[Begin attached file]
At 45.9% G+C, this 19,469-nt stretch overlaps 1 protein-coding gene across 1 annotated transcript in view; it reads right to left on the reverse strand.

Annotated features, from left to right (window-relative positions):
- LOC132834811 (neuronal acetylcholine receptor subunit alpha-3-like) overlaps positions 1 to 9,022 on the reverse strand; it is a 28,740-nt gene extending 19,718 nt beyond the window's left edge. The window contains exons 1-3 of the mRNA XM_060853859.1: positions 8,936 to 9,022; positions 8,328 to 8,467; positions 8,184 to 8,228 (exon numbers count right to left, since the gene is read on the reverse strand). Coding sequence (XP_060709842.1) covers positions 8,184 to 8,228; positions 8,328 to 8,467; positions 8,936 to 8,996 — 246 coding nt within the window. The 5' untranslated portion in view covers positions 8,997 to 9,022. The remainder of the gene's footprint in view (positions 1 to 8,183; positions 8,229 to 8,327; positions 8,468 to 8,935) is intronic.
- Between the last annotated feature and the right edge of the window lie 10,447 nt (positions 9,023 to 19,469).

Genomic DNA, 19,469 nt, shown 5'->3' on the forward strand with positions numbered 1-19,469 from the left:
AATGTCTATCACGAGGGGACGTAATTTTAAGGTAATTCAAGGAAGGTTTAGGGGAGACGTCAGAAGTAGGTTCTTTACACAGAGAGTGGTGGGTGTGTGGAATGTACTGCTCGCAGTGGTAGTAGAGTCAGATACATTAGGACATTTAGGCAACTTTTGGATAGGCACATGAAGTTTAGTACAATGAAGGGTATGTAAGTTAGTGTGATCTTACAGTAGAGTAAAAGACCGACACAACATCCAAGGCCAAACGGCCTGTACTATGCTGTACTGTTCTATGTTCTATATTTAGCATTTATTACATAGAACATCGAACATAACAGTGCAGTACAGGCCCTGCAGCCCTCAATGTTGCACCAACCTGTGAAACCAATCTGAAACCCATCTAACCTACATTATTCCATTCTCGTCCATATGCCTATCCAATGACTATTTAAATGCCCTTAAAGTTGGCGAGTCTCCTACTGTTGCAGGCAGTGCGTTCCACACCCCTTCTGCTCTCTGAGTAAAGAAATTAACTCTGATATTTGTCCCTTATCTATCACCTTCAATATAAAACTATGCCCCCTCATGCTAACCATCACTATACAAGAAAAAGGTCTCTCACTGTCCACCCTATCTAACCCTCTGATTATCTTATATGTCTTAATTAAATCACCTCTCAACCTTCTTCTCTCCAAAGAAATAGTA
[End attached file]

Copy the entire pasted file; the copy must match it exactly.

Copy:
At 45.9% G+C, this 19,469-nt stretch overlaps 1 protein-coding gene across 1 annotated transcript in view; it reads right to left on the reverse strand.

Annotated features, from left to right (window-relative positions):
- LOC132834811 (neuronal acetylcholine receptor subunit alpha-3-like) overlaps positions 1 to 9,022 on the reverse strand; it is a 28,740-nt gene extending 19,718 nt beyond the window's left edge. The window contains exons 1-3 of the mRNA XM_060853859.1: positions 8,936 to 9,022; positions 8,328 to 8,467; positions 8,184 to 8,228 (exon numbers count right to left, since the gene is read on the reverse strand). Coding sequence (XP_060709842.1) covers positions 8,184 to 8,228; positions 8,328 to 8,467; positions 8,936 to 8,996 — 246 coding nt within the window. The 5' untranslated portion in view covers positions 8,997 to 9,022. The remainder of the gene's footprint in view (positions 1 to 8,183; positions 8,229 to 8,327; positions 8,468 to 8,935) is intronic.
- Between the last annotated feature and the right edge of the window lie 10,447 nt (positions 9,023 to 19,469).

Genomic DNA, 19,469 nt, shown 5'->3' on the forward strand with positions numbered 1-19,469 from the left:
AATGTCTATCACGAGGGGACGTAATTTTAAGGTAATTCAAGGAAGGTTTAGGGGAGACGTCAGAAGTAGGTTCTTTACACAGAGAGTGGTGGGTGTGTGGAATGTACTGCTCGCAGTGGTAGTAGAGTCAGATACATTAGGACATTTAGGCAACTTTTGGATAGGCACATGAAGTTTAGTACAATGAAGGGTATGTAAGTTAGTGTGATCTTACAGTAGAGTAAAAGACCGACACAACATCCAAGGCCAAACGGCCTGTACTATGCTGTACTGTTCTATGTTCTATATTTAGCATTTATTACATAGAACATCGAACATAACAGTGCAGTACAGGCCCTGCAGCCCTCAATGTTGCACCAACCTGTGAAACCAATCTGAAACCCATCTAACCTACATTATTCCATTCTCGTCCATATGCCTATCCAATGACTATTTAAATGCCCTTAAAGTTGGCGAGTCTCCTACTGTTGCAGGCAGTGCGTTCCACACCCCTTCTGCTCTCTGAGTAAAGAAATTAACTCTGATATTTGTCCCTTATCTATCACCTTCAATATAAAACTATGCCCCCTCATGCTAACCATCACTATACAAGAAAAAGGTCTCTCACTGTCCACCCTATCTAACCCTCTGATTATCTTATATGTCTTAATTAAATCACCTCTCAACCTTCTTCTCTCCAAAGAAATAGTA